It is beyond doubt that Christ did not deny to Joseph in heaven that intimacy, respect, and high honour which he showed to him as to a father during his own human life, but rather completed and perfected it. Justifiably the words of the Lord should be applied to him, “Enter into the joy of your Lord.” Although it is the joy of eternal happiness that comes into the heart of man, the Lord prefers to say to him “enter into joy”. The mystical implication is that this joy is not just inside man, but surrounds him everywhere and absorbs him, as if he were plunged in an infinite abyss.

Therefore be mindful of us, blessed Joseph, and intercede for us with Him Whom men thought to be your Son. Win for us the favour of the most Blessed Virgin your spouse, the mother of Him Who lives and reigns with the Holy Spirit through ages unending. Amen.


The James Suckling Interview:

Act 2

The Wines:


Giacomo Conterno Barolo Monfortino 1993

Giacomo Conterno makes two Barolos which are both from the Cascina Francia vineyard, one of the greatest vineyard sites in Piemonte. The vineyards were purchased by Conterno in 1974 and measure six hectares (approximately 12 acres.) Conterno traditionally makes the Cascina Francia in every vintage with exception of 2002 and only makes the second Barolo, Monfortino Riserva in exceptional years.


In those years, a selection of the best fruit is made in the Cacina Francia vineyard and that fruit becomes Monfortino Riserva. Monfortino Riserva is perhaps the most iconic wine in all of Barolo. The Monfortino is made exclusively with natural yeasts and the maceration last 4-5 weeks and is carried out without temperature control. Current vintages are aged 7 years in large oak barrels prior to release. Monfortino is legendary for its longevity which is not measured in years but decades.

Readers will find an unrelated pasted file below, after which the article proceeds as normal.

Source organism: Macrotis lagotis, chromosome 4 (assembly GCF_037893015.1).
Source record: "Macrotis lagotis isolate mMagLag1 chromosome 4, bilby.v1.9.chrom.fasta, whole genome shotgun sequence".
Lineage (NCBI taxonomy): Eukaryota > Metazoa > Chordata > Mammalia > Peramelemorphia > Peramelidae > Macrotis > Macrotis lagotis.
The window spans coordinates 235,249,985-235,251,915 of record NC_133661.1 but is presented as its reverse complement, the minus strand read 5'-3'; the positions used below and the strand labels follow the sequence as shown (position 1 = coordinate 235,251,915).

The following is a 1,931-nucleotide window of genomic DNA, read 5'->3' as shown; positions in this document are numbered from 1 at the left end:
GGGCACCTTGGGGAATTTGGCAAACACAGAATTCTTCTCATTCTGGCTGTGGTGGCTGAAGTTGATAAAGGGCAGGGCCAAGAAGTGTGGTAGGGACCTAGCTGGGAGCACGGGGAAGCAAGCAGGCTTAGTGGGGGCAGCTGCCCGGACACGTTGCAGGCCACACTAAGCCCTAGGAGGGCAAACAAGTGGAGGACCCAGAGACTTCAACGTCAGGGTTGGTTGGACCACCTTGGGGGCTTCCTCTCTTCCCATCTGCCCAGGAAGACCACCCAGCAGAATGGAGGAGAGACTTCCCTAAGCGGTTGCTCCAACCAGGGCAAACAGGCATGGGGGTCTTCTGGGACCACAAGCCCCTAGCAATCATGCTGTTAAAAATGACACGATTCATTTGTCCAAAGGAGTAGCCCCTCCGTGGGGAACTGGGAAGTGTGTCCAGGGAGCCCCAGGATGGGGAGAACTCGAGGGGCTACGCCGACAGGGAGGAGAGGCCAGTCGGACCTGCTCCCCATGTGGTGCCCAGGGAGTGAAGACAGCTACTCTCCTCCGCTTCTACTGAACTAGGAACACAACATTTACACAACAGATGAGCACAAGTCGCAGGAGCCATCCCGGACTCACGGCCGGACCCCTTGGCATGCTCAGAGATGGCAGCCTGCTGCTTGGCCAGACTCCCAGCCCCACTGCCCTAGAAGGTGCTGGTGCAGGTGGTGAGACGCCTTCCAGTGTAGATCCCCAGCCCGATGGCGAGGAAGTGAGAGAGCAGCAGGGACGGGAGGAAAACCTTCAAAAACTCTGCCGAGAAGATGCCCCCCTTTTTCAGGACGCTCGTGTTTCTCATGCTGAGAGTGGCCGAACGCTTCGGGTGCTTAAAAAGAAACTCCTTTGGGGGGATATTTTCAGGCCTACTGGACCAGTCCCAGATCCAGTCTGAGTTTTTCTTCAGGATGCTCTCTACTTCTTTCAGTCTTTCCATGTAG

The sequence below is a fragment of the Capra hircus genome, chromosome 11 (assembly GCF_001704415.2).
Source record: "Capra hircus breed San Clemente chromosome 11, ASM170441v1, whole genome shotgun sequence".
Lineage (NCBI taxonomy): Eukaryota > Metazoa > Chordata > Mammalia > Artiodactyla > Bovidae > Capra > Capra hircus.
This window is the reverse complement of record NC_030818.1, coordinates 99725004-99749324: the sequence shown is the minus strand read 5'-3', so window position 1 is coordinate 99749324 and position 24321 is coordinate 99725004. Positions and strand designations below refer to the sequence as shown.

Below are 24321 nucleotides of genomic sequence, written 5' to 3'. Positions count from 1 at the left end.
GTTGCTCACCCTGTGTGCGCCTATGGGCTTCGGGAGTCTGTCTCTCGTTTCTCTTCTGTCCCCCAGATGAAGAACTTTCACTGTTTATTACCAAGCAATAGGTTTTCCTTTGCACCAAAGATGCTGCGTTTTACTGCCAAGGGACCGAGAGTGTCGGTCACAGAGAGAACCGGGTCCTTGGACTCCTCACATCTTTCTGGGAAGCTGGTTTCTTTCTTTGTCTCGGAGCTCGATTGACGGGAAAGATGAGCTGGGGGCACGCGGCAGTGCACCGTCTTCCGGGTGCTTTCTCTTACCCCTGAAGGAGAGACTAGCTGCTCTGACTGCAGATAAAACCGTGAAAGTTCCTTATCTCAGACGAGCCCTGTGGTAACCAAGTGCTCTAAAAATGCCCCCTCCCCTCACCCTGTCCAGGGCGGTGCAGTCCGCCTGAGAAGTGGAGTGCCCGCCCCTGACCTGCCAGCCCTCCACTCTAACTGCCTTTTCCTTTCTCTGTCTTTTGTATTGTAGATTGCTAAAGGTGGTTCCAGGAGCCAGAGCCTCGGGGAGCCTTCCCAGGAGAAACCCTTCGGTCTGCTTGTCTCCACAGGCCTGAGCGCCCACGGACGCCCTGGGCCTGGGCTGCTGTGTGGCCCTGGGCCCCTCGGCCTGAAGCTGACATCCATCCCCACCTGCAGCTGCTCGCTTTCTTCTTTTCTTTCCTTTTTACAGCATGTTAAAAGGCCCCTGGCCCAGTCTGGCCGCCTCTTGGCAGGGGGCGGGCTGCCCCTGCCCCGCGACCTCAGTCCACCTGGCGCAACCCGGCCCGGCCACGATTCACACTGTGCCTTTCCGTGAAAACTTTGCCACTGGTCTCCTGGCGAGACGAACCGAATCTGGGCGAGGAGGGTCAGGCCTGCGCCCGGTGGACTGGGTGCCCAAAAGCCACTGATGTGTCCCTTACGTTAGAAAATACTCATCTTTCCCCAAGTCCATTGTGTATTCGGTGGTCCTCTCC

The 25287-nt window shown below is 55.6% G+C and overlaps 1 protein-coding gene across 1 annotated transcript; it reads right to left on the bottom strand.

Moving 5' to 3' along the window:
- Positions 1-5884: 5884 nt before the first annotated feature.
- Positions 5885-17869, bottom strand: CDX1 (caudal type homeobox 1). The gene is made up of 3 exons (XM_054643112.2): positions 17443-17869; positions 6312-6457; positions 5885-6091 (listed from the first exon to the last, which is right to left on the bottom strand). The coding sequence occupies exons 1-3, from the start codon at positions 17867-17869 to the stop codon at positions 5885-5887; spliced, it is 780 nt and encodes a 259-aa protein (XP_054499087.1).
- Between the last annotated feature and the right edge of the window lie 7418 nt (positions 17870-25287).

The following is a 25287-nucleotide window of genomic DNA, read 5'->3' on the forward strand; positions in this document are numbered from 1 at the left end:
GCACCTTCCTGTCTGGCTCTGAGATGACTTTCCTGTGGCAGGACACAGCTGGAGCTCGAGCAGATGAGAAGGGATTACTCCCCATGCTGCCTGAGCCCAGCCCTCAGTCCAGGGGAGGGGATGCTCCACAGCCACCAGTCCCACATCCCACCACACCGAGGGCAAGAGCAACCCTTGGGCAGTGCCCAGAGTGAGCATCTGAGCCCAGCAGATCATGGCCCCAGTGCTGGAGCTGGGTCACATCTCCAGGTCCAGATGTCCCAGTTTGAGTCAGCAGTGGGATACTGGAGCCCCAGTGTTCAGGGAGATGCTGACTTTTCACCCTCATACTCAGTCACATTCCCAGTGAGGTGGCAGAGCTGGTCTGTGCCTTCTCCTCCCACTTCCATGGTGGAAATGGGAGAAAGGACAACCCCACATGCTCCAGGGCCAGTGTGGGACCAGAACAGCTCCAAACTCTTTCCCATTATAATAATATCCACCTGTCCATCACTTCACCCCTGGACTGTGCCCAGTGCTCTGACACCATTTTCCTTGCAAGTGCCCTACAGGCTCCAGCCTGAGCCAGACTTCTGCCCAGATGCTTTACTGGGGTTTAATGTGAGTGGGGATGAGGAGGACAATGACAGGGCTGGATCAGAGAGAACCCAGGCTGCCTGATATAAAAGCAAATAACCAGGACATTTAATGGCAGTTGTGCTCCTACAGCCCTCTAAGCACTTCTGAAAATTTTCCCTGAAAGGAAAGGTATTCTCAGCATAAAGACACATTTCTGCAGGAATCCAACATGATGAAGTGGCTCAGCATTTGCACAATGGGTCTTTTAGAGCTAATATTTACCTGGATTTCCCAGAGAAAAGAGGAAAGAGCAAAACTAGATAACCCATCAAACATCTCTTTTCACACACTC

To me the 1993 Monfortino Riserva was much more traditional in color and style. I guess you would expect that from a traditionalist. The color in the glass was a light garnet ruby. The 1993 vintage was not an exceptional year for Barolo producers; most of the Barolos are austere and have a hard edge but that is not the case here.


This wine, like all Conterno wines, is bottled without filtration or fining thus revealing the total picture of the terrior and Nebbiolo’s varietal character. On the nose there are autumn leaves, leather and dried concentrated black cherries and a nice balance of acidity and oak tannins. This wine was simply elegant and delicious. I would definitely drink it now as I thought it was the best wine of the four Barolo’s we tasted. But do not get me wrong, this wine still has 10-20 more years of age ability. WOW my eyes are wide open to Giacomo Conterno Monfortino, great even in an off vintage.


Bruno Giacosa Collina Rionda Barolo Riserva 1990

Bruno Giacosa is known for making legendary wines especially the wines that bear the “Red Label,” trademark of his reserve wines. Giacosa only makes the Riserva wines in the very best vintages and when he does make them they are legendary. Yes, legendary.


Most would say, as would I, that Giacosa is a traditional Barolo producer. But by the mid-1980’s, Giacosa began to move toward an enlightened traditional style using small French oak barriques instead of large traditional botti. Fermentation and barrel aging however remain very much within the framework of traditional winemaking, resulting in a mind blowing combination.


The 1990 Giacosa Collina Rionda Barolo Riserva had a beautiful yet light characteristically Barolo color, garnet colored turning to orange brick colored on the edges. For me this wine had an aroma of over-ripe fruit, almost like prunes and it was very pronounced. On the palette the wine had good balance between acidity, (still high) tannins and fruit. This wine was rich, dense, aromatic and fantastico. James chose this as his favorite wine and I notched it in as second place. I would drink this wine now or within the next 10 years. Cheers as always to Bruno Giacosa.


Angelo Gaja Costa Russi 1990
Angelo Gaja declassified his wines, so they are not technically Barolos. By doing so, he could add other varietals usually 2-4% to the Nebbiolo to enhance its quality and characteristics of his wines. Even though they are not technically Barolos they are almost always listed and tasted with the great Barolos of Piemonte.


The Costa Russi is the most new world of all the wines we tasted often resembling a French Chateauneuf du Pape or a big California Zinfandel.